Laux was born in Guthrie, Oklahoma, USA, the son of a local judge. He served in the Army Air Service during World War I, and worked as an insurance and real estate broker in Bristow (a suburb of Tulsa), refereeing college football games part-time.
On the eve of the 1927 World Series, KVOO station manager Fred Yates did not have anyone to recreate the games. Someone mentioned Laux' name. Yates found him and took him to the studio. Later in the year, he began broadcasting Oklahoma and Oklahoma A&M football games as well. He was the first to introduce Gene Autry on the radio. In 1928, he married Pearl Genevieve Boyer (1900-1976), a professional singer.
Career in St. Louis
Laux' work soon came to the attention of the management at KMOX in St. Louis, who invited him there for a 30-day trial as the voice of both the Cardinals and Browns in 1929. This arrangement was possible because the Cardinals and Browns shared Sportsman's Park. As it turned out, 30 days became 24 years.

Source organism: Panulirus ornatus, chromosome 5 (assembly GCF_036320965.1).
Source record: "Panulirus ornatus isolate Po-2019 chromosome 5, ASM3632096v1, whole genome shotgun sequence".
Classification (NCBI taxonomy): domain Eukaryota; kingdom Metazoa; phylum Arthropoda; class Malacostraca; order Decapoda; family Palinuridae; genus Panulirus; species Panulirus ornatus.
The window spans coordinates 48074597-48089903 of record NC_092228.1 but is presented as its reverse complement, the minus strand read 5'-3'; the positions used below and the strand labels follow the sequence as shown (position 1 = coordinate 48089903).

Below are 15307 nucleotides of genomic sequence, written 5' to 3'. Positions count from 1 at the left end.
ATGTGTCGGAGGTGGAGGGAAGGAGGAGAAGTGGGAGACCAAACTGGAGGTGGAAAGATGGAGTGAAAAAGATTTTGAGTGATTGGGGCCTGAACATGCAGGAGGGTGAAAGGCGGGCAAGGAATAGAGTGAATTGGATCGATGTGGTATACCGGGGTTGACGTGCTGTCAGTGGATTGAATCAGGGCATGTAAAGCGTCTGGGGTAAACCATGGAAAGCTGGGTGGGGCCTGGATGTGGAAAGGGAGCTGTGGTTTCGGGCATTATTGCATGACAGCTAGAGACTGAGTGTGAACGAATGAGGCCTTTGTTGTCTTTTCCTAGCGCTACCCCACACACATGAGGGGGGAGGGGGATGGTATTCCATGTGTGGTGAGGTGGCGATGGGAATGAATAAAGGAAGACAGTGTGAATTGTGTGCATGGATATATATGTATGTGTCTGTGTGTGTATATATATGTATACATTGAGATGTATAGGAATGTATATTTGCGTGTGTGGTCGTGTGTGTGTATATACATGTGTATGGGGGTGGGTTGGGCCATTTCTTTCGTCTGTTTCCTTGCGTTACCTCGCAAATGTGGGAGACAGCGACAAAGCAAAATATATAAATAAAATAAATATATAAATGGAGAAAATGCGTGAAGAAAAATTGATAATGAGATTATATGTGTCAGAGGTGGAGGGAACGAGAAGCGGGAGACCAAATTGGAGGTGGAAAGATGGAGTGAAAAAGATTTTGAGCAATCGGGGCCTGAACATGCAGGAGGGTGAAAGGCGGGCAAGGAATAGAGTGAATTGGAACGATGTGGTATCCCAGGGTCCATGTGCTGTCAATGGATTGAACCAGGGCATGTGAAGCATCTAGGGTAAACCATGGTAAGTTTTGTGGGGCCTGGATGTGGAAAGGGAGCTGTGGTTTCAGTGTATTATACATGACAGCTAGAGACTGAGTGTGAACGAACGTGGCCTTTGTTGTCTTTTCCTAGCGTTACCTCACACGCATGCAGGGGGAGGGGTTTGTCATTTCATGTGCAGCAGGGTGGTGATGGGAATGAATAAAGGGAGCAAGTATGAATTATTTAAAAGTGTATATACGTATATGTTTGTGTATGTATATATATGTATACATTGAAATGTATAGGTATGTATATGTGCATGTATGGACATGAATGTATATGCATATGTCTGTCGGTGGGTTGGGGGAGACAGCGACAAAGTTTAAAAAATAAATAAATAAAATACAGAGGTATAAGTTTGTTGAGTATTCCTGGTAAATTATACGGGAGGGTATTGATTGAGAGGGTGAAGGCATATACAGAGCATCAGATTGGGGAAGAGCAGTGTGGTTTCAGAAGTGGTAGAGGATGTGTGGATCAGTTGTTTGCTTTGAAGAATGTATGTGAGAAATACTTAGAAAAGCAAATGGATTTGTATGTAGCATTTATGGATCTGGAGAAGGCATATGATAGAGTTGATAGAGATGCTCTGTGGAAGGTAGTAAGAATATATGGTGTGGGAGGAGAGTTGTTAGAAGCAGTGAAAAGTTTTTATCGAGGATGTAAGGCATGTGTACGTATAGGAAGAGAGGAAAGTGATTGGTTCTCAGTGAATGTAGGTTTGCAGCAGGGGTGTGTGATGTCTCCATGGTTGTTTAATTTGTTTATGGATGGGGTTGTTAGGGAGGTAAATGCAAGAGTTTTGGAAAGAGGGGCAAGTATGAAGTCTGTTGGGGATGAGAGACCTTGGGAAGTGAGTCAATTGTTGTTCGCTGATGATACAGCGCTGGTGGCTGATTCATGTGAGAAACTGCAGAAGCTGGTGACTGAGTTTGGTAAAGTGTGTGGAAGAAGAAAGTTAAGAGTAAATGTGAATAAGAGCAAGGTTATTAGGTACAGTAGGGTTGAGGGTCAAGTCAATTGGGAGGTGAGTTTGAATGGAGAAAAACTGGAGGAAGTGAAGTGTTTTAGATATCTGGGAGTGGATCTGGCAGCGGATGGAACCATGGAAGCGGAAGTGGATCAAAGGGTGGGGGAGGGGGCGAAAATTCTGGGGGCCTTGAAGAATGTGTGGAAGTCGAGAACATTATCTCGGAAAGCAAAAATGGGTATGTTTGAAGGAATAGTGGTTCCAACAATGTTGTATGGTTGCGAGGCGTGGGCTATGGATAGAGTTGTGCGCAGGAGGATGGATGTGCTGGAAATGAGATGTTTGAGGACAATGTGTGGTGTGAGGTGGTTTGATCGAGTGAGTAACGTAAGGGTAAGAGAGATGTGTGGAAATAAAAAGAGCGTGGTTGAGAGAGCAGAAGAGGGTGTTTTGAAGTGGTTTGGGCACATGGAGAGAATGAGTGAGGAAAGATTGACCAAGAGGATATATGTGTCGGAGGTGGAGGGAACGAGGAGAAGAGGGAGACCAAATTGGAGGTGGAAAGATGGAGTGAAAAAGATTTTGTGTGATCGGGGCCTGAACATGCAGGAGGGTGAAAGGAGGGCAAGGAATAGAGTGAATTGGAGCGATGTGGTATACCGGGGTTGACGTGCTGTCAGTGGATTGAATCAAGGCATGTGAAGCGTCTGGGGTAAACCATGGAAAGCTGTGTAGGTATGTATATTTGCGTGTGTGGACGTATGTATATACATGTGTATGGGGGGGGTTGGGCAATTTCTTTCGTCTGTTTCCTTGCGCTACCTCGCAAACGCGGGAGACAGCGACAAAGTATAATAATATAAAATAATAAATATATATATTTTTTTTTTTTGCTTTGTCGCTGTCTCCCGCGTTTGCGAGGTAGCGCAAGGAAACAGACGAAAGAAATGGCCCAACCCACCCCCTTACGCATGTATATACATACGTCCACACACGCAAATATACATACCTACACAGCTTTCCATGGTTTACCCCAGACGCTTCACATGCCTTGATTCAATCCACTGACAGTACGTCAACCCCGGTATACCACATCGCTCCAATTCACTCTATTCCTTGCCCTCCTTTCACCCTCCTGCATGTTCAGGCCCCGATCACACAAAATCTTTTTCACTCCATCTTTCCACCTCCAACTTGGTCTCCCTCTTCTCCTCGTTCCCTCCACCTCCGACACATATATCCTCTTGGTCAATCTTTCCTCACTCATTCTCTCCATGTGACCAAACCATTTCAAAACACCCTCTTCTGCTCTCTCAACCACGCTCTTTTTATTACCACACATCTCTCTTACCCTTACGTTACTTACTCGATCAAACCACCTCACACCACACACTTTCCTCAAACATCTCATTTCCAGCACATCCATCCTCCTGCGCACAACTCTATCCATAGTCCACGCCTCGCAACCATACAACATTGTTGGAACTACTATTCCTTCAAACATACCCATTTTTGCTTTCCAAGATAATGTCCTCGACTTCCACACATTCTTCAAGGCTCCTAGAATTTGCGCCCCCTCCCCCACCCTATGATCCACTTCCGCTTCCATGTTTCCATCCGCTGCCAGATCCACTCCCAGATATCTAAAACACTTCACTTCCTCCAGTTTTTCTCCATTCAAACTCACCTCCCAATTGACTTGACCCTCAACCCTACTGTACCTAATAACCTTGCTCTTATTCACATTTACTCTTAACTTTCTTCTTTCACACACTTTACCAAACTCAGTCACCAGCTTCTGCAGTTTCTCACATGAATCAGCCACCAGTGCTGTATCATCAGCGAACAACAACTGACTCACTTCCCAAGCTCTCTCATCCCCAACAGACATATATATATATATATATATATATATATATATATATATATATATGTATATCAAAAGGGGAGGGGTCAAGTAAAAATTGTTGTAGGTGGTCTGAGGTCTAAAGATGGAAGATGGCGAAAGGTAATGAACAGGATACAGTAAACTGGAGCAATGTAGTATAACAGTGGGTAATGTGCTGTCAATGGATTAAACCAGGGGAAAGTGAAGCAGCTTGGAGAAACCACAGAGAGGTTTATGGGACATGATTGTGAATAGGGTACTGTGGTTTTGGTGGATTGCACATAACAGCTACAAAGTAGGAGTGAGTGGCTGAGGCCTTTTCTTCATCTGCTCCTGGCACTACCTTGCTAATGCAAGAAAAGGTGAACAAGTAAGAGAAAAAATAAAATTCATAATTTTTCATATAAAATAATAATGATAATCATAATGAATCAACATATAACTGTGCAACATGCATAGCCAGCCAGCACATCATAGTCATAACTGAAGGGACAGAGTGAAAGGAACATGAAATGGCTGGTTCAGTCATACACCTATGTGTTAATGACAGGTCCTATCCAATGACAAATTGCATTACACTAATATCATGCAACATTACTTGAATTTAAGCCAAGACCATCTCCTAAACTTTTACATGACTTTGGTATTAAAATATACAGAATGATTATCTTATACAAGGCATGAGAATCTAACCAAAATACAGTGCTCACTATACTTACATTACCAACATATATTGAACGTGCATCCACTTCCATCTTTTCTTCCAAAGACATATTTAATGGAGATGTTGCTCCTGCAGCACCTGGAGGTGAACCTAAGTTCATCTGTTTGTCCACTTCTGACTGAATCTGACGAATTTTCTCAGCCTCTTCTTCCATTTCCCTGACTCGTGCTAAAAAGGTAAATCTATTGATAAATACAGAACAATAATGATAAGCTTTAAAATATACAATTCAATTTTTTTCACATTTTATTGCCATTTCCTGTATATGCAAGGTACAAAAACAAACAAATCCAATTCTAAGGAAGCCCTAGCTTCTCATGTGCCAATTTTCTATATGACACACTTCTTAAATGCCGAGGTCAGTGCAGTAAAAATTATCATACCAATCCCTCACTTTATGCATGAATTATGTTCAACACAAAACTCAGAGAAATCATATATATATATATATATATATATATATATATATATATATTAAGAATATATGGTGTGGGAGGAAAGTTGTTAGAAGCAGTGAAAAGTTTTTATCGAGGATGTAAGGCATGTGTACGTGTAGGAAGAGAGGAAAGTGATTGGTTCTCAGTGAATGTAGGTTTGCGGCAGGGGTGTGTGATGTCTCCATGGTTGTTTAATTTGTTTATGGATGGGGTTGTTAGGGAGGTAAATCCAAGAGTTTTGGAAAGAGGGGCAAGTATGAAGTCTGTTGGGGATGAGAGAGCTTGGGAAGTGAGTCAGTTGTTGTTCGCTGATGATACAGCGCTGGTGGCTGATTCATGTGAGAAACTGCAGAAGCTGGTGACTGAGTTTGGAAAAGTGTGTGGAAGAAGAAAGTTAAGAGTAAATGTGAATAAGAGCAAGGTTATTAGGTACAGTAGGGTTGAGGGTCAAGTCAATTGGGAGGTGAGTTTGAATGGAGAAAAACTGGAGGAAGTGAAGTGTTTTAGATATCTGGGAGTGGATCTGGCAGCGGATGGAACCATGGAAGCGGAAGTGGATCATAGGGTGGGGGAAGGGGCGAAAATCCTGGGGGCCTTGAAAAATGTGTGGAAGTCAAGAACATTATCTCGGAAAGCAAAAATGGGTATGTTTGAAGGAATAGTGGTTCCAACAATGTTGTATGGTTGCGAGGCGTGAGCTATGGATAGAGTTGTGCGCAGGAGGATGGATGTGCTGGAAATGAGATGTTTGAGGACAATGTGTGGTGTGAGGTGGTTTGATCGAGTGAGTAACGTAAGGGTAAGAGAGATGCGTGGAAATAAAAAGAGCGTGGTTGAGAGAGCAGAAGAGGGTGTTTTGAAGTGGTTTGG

Laux became very popular, in large part because, at the time, the Cardinals were the southernmost and westernmost team in Major League Baseball. As such, their radio network blanketed large chunks of the Midwest and Southwest. Also, KMOX was a 50,000-watt clear channel powerhouse, with virtual coast-to-coast coverage at night.
Career at CBS and Mutual
His popularity soon gained him notice with CBS, which had bought KMOX shortly after the start of the 1929 season. He commentated the World Series for CBS from 1933 to 1938, and the first eight All-Star games from 1933 to 1941, the last three of those for Mutual. He turned down offers to broadcast for the Yankees and Giants in New York, preferring to stay in St. Louis, where he had a huge following. He won the first Sporting News Announcer of the Year Award in 1937.
Laux was the voice of both the Cardinals and Browns until 1942. After World War II, he commentated solely for the Cardinals. After only one season, he stepped down, but returned in 1948 as the voice of the Browns. He went into semi-retirement after that season, but called weekend games until the end of the 1953 season, the Browns' last in St. Louis. In the 1940s, he wrote the Hyde Park Sports Letter, a 4 page publication that highlighted national and St. Louis Sports.
After 1953, Laux turned his attention to a bowling house he had bought in St. Louis after the war. He also served as secretary of the American Bowling Congress for many years
Patterson, Ted (2002). The Golden Voices of Baseball. Champaign, IL: Sports Publishing L.L.C. ISBN 1-58261-498-9